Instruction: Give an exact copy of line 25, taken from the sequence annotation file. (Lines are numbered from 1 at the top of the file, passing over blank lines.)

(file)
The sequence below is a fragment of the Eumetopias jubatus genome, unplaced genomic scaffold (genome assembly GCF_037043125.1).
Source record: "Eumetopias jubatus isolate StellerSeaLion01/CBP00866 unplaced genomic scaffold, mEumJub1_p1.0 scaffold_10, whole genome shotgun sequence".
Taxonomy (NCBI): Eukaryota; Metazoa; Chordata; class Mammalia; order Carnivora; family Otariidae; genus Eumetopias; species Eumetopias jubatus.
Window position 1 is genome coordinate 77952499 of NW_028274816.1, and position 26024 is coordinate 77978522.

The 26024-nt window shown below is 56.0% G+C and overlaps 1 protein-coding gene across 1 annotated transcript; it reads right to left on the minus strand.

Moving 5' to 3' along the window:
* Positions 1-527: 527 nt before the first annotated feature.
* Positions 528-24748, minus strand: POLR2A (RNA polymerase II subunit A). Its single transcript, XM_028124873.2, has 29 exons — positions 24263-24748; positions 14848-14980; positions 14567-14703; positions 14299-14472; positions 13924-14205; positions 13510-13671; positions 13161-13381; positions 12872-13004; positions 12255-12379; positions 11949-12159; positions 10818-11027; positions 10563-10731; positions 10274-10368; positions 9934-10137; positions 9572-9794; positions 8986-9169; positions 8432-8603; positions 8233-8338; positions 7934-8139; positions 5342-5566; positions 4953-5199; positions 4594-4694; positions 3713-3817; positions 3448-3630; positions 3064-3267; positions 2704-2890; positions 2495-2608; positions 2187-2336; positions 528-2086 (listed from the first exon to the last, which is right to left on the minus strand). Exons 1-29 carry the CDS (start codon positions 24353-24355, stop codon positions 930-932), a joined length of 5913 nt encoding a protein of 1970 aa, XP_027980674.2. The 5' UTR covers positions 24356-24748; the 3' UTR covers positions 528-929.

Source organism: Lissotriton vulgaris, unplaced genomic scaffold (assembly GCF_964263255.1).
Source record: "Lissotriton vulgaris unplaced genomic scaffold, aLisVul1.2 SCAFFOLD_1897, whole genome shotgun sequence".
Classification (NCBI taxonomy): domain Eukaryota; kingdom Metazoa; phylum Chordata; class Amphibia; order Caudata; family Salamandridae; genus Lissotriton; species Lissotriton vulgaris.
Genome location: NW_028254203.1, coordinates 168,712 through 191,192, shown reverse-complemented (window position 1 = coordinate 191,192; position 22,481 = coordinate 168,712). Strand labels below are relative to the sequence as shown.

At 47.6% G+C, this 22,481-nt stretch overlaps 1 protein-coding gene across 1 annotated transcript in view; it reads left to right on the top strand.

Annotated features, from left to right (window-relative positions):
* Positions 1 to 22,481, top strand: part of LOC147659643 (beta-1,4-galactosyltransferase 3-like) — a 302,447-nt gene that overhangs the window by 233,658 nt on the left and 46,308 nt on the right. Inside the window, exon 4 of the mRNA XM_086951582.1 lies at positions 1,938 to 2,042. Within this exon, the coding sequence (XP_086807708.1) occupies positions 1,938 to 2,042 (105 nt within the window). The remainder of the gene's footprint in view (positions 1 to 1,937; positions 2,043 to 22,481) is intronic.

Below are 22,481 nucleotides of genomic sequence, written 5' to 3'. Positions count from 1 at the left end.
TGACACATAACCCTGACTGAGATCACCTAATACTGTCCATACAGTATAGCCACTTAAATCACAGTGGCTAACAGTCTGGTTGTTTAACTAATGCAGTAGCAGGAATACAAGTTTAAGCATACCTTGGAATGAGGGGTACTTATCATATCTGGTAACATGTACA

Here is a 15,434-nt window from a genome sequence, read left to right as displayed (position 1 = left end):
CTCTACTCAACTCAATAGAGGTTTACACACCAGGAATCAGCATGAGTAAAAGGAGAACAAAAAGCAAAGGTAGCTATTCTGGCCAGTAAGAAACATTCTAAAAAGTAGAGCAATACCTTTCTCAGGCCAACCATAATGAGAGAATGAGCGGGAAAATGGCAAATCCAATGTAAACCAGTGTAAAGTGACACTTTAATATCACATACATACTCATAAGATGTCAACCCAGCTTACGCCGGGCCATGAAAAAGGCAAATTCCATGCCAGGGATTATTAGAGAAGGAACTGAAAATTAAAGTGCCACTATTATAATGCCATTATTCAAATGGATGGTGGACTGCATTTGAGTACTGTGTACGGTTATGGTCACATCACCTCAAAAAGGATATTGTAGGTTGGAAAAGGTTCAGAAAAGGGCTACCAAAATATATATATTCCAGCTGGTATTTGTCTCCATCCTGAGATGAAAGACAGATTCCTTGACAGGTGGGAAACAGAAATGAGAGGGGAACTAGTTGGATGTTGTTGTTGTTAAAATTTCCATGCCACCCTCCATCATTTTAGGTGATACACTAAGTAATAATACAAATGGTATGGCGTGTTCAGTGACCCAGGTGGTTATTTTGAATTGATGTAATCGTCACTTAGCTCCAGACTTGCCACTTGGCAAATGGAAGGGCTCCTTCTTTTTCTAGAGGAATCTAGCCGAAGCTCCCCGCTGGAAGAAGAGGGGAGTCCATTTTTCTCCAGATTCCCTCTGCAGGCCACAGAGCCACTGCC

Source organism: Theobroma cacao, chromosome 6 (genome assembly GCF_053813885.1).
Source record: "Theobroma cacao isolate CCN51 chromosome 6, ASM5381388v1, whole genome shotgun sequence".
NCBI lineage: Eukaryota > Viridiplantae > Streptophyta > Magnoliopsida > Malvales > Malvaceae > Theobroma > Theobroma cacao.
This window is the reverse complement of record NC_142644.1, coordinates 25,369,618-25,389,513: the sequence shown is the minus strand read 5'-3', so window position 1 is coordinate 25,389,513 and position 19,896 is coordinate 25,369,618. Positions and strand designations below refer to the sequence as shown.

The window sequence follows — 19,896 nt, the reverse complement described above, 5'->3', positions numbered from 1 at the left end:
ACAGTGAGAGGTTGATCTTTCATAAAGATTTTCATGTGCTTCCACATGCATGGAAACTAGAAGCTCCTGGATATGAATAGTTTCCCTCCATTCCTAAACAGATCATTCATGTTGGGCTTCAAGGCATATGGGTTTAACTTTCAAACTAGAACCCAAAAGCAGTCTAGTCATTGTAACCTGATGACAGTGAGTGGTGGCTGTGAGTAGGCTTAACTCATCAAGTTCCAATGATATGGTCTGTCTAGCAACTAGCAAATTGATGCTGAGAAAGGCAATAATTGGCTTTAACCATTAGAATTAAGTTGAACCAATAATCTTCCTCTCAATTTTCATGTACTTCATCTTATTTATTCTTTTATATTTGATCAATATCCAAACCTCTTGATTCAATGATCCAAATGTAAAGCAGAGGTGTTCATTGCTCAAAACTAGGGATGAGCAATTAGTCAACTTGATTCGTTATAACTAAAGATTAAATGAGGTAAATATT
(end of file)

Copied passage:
ACAGTGAGAGGTTGATCTTTCATAAAGATTTTCATGTGCTTCCACATGCATGGAAACTAGAAGCTCCTGGATATGAATAGTTTCCCTCCATTCCTAAACAGATCATTCATGTTGGGCTTCAAGGCATATGGGTTTAACTTTCAAACTAGAACCCAAAAGCAGTCTAGTCATTGTAACCTGATGACAGTGAGTGGTGGCTGTGAGTAGGCTTAACTCATCAAGTTCCAATGATATGGTCTGTCTAGCAACTAGCAAATTGATGCTGAGAAAGGCAATAATTGGCTTTAACCATTAGAATTAAGTTGAACCAATAATCTTCCTCTCAATTTTCATGTACTTCATCTTATTTATTCTTTTATATTTGATCAATATCCAAACCTCTTGATTCAATGATCCAAATGTAAAGCAGAGGTGTTCATTGCTCAAAACTAGGGATGAGCAATTAGTCAACTTGATTCGTTATAACTAAAGATTAAATGAGGTAAATATT